- Published: 17 October 2017 17 October 2017
Browsing the shelves of libraries, book stores and book stalls is one of my favorite things to do. Over the years I have happened upon rare books, books by long forgotten authors and authors unknown at least to me, and have found both delight in discovery and hours of happy reading. So when a well-tailored fellow from Amazon stepped up to the dais of a writers' conference lunch recently and in a cheerful voice declared the end of browsing, I was horrified. He was not, of course, talking about internet browsing. He was talking about my kind of browsing.
Scanning real shelves for physical books is for me the most satisfying way to find literary treasures. A few days ago I stopped by Flyleaf Books in Chapel Hill and was captivated by a little girl who was sitting cross-legged on the floor of the children's section, reading a book she had pulled from the lower shelves. She didn't once look up while people walked around her.
Years ago that little girl was me. Every Tuesday night after dinner my parents would take me to our local library, and while they went off to look at grown-up books, I would run to the children's room and begin browsing through the biography section. Books about little girls who grew up to do great things were my favorite. The biographies of Madam Currie, Louisa May Alcott and Susan B. Anthony all inspired me with a sense of possibility. I discovered fiction on those Tuesday nights too. I'm sure I owe my life-long enthusiasm for mysteries and thrillers to the volumes of Nancy Drew and The Hardy Boys that I found on neighboring shelves.
While writing papers in college I often searched the library stacks for a book I had found listed in a bibliography only to discover that the book beside that book had even richer material for my research project. Had I been looking for the book online, as efficient as that method may be, I would have found only that book and most likely missed the memories and letters of little-known men and women whose valuable observations added unique perspectives to whatever subject I was pursuing.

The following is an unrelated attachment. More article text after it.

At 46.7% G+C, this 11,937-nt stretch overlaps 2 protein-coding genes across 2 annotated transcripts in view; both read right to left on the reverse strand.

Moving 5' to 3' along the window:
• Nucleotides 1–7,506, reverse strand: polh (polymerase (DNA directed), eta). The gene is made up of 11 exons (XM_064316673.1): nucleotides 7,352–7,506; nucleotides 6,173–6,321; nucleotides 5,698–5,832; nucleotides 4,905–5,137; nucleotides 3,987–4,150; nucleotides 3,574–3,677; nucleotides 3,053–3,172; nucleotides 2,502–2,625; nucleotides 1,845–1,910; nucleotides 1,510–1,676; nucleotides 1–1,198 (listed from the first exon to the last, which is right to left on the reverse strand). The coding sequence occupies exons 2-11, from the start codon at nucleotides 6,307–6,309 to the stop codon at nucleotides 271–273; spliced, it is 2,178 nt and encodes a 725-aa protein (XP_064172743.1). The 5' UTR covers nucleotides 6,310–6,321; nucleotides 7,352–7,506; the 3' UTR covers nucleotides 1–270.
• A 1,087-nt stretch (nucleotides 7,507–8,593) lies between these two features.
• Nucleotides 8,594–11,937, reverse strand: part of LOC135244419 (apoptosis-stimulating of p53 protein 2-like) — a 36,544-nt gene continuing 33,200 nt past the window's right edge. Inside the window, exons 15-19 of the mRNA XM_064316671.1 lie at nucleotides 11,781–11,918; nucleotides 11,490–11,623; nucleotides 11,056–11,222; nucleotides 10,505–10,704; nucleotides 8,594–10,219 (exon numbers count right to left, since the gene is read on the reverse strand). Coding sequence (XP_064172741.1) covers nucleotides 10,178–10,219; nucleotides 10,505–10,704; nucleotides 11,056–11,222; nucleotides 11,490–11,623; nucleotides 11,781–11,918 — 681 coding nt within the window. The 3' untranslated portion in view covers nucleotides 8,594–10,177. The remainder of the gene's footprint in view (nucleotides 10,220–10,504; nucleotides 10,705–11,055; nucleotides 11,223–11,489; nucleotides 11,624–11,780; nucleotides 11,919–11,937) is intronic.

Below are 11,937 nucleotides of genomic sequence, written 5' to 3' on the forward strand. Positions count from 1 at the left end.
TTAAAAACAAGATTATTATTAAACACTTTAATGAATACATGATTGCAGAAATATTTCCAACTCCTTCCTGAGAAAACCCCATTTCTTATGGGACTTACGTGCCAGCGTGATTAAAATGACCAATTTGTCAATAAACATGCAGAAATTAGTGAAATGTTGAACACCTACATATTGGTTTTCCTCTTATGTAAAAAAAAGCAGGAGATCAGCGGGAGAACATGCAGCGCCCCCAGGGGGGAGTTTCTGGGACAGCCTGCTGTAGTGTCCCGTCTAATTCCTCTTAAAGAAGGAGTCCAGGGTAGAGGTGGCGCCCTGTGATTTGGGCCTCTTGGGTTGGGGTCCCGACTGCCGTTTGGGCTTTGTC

Later as impoverished graduate students in New York City I and my friends spent many happy hours browsing in the second hand book stores on Broadway. We were thrilled when we chanced upon often out-of-print volumes whose prices fit out meager budgets. I would not otherwise have happened upon books like Anthony Trollope's The Way We Live Now or the lesser works of Mark Twain that I still have in my bookcase today.
I will continue to enjoy browsing the shelves of libraries and bookstores and hope that the unwelcome prediction of the man from Amazon is wrong or at least will not come to pass in my lifetime. How sad it would be if the little girl in Flyleaf Books and children everywhere were unable to find new worlds while discovering the delights of browsing.